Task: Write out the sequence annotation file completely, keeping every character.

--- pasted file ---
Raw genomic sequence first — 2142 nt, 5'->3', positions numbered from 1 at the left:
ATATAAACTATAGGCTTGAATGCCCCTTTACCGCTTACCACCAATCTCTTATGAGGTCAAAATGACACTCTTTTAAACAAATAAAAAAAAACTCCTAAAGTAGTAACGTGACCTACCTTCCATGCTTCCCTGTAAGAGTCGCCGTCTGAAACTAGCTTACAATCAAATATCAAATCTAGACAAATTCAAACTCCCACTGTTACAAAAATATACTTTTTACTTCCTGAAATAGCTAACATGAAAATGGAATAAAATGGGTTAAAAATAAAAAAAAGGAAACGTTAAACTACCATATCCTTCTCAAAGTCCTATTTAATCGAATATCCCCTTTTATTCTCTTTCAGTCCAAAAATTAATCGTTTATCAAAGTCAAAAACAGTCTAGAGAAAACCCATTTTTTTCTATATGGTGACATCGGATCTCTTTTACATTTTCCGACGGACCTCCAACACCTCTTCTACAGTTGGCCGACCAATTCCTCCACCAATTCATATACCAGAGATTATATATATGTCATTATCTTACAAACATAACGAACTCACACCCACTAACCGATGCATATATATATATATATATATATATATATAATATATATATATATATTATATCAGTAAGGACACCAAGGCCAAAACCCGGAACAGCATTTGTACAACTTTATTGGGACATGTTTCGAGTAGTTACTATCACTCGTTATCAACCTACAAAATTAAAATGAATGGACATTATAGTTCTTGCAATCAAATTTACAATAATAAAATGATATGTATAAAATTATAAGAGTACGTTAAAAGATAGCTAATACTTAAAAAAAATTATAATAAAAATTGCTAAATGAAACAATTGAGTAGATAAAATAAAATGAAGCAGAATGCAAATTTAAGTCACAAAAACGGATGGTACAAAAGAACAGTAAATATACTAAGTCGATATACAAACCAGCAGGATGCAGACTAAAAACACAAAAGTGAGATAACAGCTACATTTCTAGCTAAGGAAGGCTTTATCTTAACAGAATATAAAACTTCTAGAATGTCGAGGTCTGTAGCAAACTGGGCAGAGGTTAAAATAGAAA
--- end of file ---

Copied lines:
Raw genomic sequence first — 2142 nt, 5'->3', positions numbered from 1 at the left:
ATATAAACTATAGGCTTGAATGCCCCTTTACCGCTTACCACCAATCTCTTATGAGGTCAAAATGACACTCTTTTAAACAAATAAAAAAAAACTCCTAAAGTAGTAACGTGACCTACCTTCCATGCTTCCCTGTAAGAGTCGCCGTCTGAAACTAGCTTACAATCAAATATCAAATCTAGACAAATTCAAACTCCCACTGTTACAAAAATATACTTTTTACTTCCTGAAATAGCTAACATGAAAATGGAATAAAATGGGTTAAAAATAAAAAAAAGGAAACGTTAAACTACCATATCCTTCTCAAAGTCCTATTTAATCGAATATCCCCTTTTATTCTCTTTCAGTCCAAAAATTAATCGTTTATCAAAGTCAAAAACAGTCTAGAGAAAACCCATTTTTTTCTATATGGTGACATCGGATCTCTTTTACATTTTCCGACGGACCTCCAACACCTCTTCTACAGTTGGCCGACCAATTCCTCCACCAATTCATATACCAGAGATTATATATATGTCATTATCTTACAAACATAACGAACTCACACCCACTAACCGATGCATATATATATATATATATATATATATATAATATATATATATATATTATATCAGTAAGGACACCAAGGCCAAAACCCGGAACAGCATTTGTACAACTTTATTGGGACATGTTTCGAGTAGTTACTATCACTCGTTATCAACCTACAAAATTAAAATGAATGGACATTATAGTTCTTGCAATCAAATTTACAATAATAAAATGATATGTATAAAATTATAAGAGTACGTTAAAAGATAGCTAATACTTAAAAAAAATTATAATAAAAATTGCTAAATGAAACAATTGAGTAGATAAAATAAAATGAAGCAGAATGCAAATTTAAGTCACAAAAACGGATGGTACAAAAGAACAGTAAATATACTAAGTCGATATACAAACCAGCAGGATGCAGACTAAAAACACAAAAGTGAGATAACAGCTACATTTCTAGCTAAGGAAGGCTTTATCTTAACAGAATATAAAACTTCTAGAATGTCGAGGTCTGTAGCAAACTGGGCAGAGGTTAAAATAGAAA